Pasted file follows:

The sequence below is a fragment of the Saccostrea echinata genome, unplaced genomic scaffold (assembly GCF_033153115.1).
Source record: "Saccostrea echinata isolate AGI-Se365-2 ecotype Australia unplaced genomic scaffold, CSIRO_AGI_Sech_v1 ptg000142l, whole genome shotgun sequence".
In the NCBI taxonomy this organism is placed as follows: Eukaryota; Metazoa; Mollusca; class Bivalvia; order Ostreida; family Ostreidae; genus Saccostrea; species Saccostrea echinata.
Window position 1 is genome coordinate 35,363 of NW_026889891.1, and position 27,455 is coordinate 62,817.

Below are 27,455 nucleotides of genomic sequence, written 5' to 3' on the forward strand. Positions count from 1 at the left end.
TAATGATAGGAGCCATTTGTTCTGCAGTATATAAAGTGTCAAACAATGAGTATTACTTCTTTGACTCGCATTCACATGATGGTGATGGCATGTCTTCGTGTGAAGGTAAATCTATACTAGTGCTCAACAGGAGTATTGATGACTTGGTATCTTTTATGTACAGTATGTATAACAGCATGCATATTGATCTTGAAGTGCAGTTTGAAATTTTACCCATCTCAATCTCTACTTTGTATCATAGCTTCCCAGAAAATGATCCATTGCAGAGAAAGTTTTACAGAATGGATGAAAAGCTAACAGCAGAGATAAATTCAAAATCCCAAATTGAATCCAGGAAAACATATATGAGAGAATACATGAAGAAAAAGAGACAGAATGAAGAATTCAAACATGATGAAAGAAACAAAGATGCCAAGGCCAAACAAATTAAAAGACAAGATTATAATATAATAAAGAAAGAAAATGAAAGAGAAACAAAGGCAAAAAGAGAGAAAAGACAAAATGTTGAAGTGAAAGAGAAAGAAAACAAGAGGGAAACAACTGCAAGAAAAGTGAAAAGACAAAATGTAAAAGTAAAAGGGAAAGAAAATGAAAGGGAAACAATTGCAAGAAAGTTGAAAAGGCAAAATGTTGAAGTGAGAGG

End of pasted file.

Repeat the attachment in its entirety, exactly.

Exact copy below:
The sequence below is a fragment of the Saccostrea echinata genome, unplaced genomic scaffold (assembly GCF_033153115.1).
Source record: "Saccostrea echinata isolate AGI-Se365-2 ecotype Australia unplaced genomic scaffold, CSIRO_AGI_Sech_v1 ptg000142l, whole genome shotgun sequence".
In the NCBI taxonomy this organism is placed as follows: Eukaryota; Metazoa; Mollusca; class Bivalvia; order Ostreida; family Ostreidae; genus Saccostrea; species Saccostrea echinata.
Window position 1 is genome coordinate 35,363 of NW_026889891.1, and position 27,455 is coordinate 62,817.

Below are 27,455 nucleotides of genomic sequence, written 5' to 3' on the forward strand. Positions count from 1 at the left end.
TAATGATAGGAGCCATTTGTTCTGCAGTATATAAAGTGTCAAACAATGAGTATTACTTCTTTGACTCGCATTCACATGATGGTGATGGCATGTCTTCGTGTGAAGGTAAATCTATACTAGTGCTCAACAGGAGTATTGATGACTTGGTATCTTTTATGTACAGTATGTATAACAGCATGCATATTGATCTTGAAGTGCAGTTTGAAATTTTACCCATCTCAATCTCTACTTTGTATCATAGCTTCCCAGAAAATGATCCATTGCAGAGAAAGTTTTACAGAATGGATGAAAAGCTAACAGCAGAGATAAATTCAAAATCCCAAATTGAATCCAGGAAAACATATATGAGAGAATACATGAAGAAAAAGAGACAGAATGAAGAATTCAAACATGATGAAAGAAACAAAGATGCCAAGGCCAAACAAATTAAAAGACAAGATTATAATATAATAAAGAAAGAAAATGAAAGAGAAACAAAGGCAAAAAGAGAGAAAAGACAAAATGTTGAAGTGAAAGAGAAAGAAAACAAGAGGGAAACAACTGCAAGAAAAGTGAAAAGACAAAATGTAAAAGTAAAAGGGAAAGAAAATGAAAGGGAAACAATTGCAAGAAAGTTGAAAAGGCAAAATGTTGAAGTGAGAGG